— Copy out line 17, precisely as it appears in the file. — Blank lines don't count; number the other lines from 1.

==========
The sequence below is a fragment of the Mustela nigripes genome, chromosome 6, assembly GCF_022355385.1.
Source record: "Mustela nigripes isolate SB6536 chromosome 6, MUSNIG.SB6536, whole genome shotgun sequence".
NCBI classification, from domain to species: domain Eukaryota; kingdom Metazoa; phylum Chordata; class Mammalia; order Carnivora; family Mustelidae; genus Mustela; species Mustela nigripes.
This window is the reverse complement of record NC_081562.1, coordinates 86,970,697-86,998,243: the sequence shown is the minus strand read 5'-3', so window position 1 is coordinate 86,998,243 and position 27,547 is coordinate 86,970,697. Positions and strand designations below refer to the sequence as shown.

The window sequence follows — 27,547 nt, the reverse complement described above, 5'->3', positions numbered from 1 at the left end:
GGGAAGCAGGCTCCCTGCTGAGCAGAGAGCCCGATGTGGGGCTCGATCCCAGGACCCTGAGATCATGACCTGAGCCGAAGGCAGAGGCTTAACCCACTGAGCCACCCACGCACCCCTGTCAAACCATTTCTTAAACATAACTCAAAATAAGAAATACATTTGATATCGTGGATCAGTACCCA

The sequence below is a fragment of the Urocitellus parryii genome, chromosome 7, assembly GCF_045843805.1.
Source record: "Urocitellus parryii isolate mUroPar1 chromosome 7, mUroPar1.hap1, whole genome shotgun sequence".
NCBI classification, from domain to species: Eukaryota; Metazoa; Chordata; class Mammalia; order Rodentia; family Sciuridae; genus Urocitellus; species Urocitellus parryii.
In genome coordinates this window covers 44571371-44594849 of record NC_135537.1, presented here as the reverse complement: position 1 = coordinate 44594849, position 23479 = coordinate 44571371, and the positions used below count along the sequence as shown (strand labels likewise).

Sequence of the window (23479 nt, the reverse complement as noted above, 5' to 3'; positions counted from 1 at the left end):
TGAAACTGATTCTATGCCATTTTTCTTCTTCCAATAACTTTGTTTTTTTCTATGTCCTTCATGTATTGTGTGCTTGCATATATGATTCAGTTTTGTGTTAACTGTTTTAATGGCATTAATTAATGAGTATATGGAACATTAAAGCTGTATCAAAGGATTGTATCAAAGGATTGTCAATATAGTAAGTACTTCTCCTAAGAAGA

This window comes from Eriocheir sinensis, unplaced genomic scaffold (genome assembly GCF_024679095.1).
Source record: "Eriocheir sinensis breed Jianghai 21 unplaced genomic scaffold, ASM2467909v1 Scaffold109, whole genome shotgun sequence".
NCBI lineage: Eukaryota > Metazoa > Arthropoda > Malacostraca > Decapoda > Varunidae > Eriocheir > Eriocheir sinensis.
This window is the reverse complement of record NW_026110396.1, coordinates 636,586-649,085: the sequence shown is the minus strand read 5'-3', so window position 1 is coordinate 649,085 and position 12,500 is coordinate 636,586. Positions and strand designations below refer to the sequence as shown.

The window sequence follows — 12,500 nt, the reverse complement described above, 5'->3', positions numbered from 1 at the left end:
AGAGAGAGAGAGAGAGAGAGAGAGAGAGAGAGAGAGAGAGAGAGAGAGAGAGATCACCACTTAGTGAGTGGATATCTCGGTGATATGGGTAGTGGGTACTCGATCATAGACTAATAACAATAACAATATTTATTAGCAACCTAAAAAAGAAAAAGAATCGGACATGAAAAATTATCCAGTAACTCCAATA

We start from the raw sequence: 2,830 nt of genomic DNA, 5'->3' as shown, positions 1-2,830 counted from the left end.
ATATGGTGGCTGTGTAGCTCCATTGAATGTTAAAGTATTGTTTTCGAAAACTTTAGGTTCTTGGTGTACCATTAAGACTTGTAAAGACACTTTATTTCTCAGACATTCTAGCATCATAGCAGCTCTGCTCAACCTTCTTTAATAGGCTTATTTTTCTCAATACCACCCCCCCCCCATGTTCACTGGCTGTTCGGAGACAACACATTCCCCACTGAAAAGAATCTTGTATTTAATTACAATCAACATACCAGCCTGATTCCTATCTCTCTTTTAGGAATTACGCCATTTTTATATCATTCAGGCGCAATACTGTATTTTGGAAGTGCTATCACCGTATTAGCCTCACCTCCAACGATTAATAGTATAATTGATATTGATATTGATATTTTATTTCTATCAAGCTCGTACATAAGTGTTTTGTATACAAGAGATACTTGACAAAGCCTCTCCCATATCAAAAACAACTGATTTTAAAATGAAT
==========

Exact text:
The window sequence follows — 12,500 nt, the reverse complement described above, 5'->3', positions numbered from 1 at the left end: